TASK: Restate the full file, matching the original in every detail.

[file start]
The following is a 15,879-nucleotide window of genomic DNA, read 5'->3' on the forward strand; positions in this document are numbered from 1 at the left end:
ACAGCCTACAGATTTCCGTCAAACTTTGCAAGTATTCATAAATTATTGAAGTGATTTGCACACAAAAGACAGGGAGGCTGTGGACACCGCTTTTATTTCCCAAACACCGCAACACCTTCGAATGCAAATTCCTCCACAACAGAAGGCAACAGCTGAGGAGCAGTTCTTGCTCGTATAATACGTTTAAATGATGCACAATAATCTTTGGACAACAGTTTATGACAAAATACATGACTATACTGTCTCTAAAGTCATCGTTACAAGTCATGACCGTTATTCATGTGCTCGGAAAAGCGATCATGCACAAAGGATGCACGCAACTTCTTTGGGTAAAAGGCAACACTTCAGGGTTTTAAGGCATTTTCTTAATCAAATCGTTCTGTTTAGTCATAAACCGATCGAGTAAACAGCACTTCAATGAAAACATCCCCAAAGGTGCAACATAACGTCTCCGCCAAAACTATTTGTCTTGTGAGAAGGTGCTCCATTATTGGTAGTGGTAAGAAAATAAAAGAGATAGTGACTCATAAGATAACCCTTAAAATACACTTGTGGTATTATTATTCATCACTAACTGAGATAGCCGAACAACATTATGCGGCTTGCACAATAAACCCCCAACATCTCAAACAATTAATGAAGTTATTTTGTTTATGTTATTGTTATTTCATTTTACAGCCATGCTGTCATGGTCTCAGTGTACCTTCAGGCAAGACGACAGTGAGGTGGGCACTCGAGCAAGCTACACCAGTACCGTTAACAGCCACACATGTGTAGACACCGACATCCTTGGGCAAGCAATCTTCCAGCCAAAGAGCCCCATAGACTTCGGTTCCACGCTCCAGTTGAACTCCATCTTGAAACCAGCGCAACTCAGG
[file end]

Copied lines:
The following is a 15,879-nucleotide window of genomic DNA, read 5'->3' on the forward strand; positions in this document are numbered from 1 at the left end:
ACAGCCTACAGATTTCCGTCAAACTTTGCAAGTATTCATAAATTATTGAAGTGATTTGCACACAAAAGACAGGGAGGCTGTGGACACCGCTTTTATTTCCCAAACACCGCAACACCTTCGAATGCAAATTCCTCCACAACAGAAGGCAACAGCTGAGGAGCAGTTCTTGCTCGTATAATACGTTTAAATGATGCACAATAATCTTTGGACAACAGTTTATGACAAAATACATGACTATACTGTCTCTAAAGTCATCGTTACAAGTCATGACCGTTATTCATGTGCTCGGAAAAGCGATCATGCACAAAGGATGCACGCAACTTCTTTGGGTAAAAGGCAACACTTCAGGGTTTTAAGGCATTTTCTTAATCAAATCGTTCTGTTTAGTCATAAACCGATCGAGTAAACAGCACTTCAATGAAAACATCCCCAAAGGTGCAACATAACGTCTCCGCCAAAACTATTTGTCTTGTGAGAAGGTGCTCCATTATTGGTAGTGGTAAGAAAATAAAAGAGATAGTGACTCATAAGATAACCCTTAAAATACACTTGTGGTATTATTATTCATCACTAACTGAGATAGCCGAACAACATTATGCGGCTTGCACAATAAACCCCCAACATCTCAAACAATTAATGAAGTTATTTTGTTTATGTTATTGTTATTTCATTTTACAGCCATGCTGTCATGGTCTCAGTGTACCTTCAGGCAAGACGACAGTGAGGTGGGCACTCGAGCAAGCTACACCAGTACCGTTAACAGCCACACATGTGTAGACACCGACATCCTTGGGCAAGCAATCTTCCAGCCAAAGAGCCCCATAGACTTCGGTTCCACGCTCCAGTTGAACTCCATCTTGAAACCAGCGCAACTCAGG